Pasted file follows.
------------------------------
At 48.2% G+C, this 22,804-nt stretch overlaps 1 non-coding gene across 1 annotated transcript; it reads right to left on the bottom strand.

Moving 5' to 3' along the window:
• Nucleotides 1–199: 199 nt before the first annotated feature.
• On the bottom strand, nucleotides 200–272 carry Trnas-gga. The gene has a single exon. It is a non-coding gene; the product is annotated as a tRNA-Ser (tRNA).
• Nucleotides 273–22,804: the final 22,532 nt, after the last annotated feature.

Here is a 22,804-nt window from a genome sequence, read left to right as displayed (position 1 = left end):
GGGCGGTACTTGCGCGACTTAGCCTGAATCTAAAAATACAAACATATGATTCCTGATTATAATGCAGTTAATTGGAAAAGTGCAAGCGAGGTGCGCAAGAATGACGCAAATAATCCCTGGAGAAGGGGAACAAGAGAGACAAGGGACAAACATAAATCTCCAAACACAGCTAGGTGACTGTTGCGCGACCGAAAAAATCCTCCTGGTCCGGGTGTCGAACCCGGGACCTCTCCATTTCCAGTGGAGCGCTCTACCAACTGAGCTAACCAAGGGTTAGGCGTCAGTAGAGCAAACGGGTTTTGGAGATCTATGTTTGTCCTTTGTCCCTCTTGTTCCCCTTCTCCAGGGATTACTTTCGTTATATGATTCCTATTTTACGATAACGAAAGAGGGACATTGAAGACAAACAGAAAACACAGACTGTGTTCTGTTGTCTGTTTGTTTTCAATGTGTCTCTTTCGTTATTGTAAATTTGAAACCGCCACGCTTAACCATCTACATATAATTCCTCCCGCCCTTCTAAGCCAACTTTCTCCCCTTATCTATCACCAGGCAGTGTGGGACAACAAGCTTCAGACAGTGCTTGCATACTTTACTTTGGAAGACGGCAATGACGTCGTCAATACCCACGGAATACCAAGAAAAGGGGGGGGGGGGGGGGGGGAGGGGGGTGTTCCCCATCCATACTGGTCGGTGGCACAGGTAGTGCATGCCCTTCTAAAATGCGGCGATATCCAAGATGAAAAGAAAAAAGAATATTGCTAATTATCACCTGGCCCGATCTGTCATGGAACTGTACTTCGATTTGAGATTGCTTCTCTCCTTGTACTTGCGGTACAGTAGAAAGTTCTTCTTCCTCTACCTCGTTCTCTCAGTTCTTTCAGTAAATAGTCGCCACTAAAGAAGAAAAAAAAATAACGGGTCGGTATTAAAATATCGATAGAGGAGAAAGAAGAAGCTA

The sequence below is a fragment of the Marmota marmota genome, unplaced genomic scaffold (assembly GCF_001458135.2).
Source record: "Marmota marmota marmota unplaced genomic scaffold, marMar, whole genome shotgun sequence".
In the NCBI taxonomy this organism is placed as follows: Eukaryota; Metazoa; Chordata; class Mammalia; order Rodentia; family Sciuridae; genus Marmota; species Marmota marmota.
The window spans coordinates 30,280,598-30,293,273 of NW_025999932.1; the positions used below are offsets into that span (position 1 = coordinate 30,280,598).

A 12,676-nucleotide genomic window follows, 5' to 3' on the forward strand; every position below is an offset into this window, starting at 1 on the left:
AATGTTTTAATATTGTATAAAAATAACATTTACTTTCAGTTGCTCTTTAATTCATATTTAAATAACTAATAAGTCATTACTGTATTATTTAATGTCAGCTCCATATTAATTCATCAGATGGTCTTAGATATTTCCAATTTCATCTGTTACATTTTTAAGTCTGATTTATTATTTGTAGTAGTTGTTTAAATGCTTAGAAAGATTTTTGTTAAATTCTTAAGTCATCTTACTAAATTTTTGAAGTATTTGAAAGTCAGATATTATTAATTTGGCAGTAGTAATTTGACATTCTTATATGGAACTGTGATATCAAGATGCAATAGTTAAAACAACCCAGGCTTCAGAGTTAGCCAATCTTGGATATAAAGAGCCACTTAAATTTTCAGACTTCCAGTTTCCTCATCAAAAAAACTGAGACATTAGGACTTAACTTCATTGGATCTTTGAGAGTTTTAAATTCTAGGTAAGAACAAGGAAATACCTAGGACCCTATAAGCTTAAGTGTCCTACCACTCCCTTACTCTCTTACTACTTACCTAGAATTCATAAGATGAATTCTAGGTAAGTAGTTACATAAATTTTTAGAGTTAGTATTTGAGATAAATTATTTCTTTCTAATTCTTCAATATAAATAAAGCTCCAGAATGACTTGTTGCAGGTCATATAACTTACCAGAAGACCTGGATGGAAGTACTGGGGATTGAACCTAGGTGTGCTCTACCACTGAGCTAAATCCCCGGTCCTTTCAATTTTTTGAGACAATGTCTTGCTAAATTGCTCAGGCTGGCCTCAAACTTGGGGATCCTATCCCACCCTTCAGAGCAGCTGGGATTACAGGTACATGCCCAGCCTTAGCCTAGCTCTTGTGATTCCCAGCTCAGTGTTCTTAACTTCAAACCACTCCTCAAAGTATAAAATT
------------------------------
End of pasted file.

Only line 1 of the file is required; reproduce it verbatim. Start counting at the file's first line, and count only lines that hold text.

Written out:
At 48.2% G+C, this 22,804-nt stretch overlaps 1 non-coding gene across 1 annotated transcript; it reads right to left on the bottom strand.